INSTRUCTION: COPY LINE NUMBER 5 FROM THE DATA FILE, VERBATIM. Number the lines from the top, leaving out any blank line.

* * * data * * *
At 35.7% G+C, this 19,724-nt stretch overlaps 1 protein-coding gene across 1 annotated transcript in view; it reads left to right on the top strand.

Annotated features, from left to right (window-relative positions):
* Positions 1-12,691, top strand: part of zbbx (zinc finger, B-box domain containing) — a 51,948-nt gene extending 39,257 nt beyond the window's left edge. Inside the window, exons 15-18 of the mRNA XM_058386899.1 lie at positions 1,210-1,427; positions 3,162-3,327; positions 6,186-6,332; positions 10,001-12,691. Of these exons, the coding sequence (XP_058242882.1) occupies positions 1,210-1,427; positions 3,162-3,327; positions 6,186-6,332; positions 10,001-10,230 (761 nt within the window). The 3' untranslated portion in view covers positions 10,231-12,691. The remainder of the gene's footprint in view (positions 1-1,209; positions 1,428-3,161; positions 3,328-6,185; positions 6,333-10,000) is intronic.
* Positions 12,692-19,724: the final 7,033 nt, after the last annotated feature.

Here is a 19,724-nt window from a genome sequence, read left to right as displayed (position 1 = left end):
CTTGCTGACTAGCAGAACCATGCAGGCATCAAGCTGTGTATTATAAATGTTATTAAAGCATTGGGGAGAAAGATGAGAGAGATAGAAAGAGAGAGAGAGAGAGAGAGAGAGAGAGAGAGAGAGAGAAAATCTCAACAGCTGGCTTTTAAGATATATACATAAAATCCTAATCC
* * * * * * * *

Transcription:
Here is a 19,724-nt window from a genome sequence, read left to right as displayed (position 1 = left end):